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Abound Solar nails DOE loan for thin-film factory

Thin-film solar manufacturer finalizes $400 million in loan guarantee and raises $110 million in equity to ramp up solar manufacturing in U.S.

Abound Solar has secured $510 million to ramp up production of its thin-film solar panels and compete in the cut-throat pricing of the global solar photovoltaics industry.

Energy Secretary Steven Chu is scheduled to host a conference call today with Abound Solar CEO Tom Tiller to announce that the Fort Collins, Colo.-based company has finalized a $400 million loan guarantee from the Department of Energy. It also raised $110 million in equity from existing private investors, one of the requirements for getting the loan.

Abound Solar's thin-film solar cells are coated onto two layers of glass.
Abound Solar's thin-film solar cells are coated onto two layers of glass. Abound Solar

With the money, Abound Solar can boost production to 200 megawatts a year by 2012 at its existing facility in Longmont, Colo., which started making solar modules with cadmium-telluride cells in September. It also intends to open a second facility in Indiana that will eventually have the capacity to manufacture at a rate of 640 megawatts per year, according to Russ Kanjorski, vice president of marketing for Abound Solar.

It's the second loan guarantee given out to a solar photovoltaics company from the Department of Energy's loan guarantee program, which has dispensed over 30 loan guarantees to energy and auto companies to finance large-scale energy related investments, such as manufacturing or renewable energy projects.

Abound Solar, which was founded in 2007, makes solar modules for the large-scale commercial and utility solar installations. Its automated manufacturing technology, which came out of Colorado State University, is similar to how dual-pane windows are made, explained Kanjorski.

A robot sends a glass plate into a deposition chamber where two cadmium compounds are turned into a gas and then deposited as solid layers onto the glass. A second piece of glass is fit onto the first and the edges are sealed with rubber and silicone. No frames are used.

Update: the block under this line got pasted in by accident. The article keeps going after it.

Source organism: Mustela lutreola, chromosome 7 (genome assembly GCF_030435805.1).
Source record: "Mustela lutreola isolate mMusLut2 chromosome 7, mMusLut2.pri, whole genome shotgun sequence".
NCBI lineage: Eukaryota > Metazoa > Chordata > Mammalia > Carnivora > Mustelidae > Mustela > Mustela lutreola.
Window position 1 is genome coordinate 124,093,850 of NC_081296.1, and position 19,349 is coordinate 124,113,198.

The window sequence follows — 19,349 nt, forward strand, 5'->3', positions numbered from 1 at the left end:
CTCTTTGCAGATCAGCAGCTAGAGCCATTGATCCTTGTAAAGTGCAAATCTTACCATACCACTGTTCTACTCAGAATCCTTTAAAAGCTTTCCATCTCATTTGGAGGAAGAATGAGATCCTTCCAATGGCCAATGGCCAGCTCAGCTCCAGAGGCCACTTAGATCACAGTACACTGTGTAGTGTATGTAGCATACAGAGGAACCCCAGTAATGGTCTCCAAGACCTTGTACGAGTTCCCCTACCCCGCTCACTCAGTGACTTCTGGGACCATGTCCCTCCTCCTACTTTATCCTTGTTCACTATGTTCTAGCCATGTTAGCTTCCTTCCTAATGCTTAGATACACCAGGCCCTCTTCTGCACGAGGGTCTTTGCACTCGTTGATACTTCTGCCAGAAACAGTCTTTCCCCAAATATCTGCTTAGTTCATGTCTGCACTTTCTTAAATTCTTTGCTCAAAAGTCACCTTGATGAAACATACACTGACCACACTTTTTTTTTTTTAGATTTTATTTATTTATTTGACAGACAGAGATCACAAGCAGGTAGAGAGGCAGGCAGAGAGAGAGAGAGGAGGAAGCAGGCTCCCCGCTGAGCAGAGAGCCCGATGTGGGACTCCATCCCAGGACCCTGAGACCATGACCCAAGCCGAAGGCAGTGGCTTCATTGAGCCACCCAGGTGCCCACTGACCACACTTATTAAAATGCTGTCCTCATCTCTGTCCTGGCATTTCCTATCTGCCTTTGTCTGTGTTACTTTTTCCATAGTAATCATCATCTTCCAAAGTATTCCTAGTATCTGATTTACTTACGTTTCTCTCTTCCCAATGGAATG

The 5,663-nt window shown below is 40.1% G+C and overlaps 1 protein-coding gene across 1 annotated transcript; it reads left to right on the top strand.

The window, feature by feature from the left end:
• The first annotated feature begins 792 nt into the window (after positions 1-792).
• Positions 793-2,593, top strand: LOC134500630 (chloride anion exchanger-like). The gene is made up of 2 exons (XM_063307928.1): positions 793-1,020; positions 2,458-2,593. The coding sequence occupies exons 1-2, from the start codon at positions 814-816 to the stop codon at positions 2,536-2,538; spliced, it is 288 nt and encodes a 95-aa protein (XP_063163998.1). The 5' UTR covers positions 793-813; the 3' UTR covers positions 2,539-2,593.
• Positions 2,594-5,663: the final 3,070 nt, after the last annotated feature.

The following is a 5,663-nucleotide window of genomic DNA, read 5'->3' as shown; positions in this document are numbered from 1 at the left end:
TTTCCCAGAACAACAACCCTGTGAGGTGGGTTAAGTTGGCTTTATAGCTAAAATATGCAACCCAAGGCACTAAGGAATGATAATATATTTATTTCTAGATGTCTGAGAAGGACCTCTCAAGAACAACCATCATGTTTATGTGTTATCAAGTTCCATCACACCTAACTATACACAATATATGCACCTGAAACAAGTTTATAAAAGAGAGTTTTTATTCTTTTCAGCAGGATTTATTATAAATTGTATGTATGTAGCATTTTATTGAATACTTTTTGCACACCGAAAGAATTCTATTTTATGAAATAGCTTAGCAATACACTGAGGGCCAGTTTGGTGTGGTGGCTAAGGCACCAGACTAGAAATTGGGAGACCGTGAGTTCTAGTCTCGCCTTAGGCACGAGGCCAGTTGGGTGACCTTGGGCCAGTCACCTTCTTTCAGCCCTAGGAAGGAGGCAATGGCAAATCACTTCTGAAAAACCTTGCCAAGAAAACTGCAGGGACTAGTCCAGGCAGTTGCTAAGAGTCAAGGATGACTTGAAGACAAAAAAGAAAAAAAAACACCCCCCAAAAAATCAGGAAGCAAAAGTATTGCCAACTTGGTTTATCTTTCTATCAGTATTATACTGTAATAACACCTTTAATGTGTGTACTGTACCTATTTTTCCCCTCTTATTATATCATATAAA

With its first factory, the company expects to produce panels at under one dollar per watt, Kanjorski said. That's more expensive than industry-leader First Solar, which also makes cadmium-telluride solar cells, but less expensive than the typical rate for polycrystalline silicon manufacturers. GE is also readying entry into the market with its own cadmium-telluride cells.

With improvements in cell efficiency and greater scale, the company expects it can get prices below where they are now. The process is quicker than other thin-film companies and has a relatively low cost of capital to operate, Kanjorski said.

Abound Solar has partnerships with systems integrators, which are now testing its panels for utility and commercial projects, mainly in Europe, he added.

Without the DOE loan guarantee, Abound Solar would not be able to commercialize its technology, Kanjorski said. "It has been very vigorous over the past two years. The amount of due diligence to make sure the technology worked was quite high," he said.

The other DOE loan guarantee provided to a solar photovoltaic manufacturer went to Solyndra, which built a factory in California, its second, to make solar modules built by layering thin-film solar cells over glass tubes. Solyndra says there is demand for its solar collectors, but it faces tough pricing competition and was forced to shut down its first plant this fall.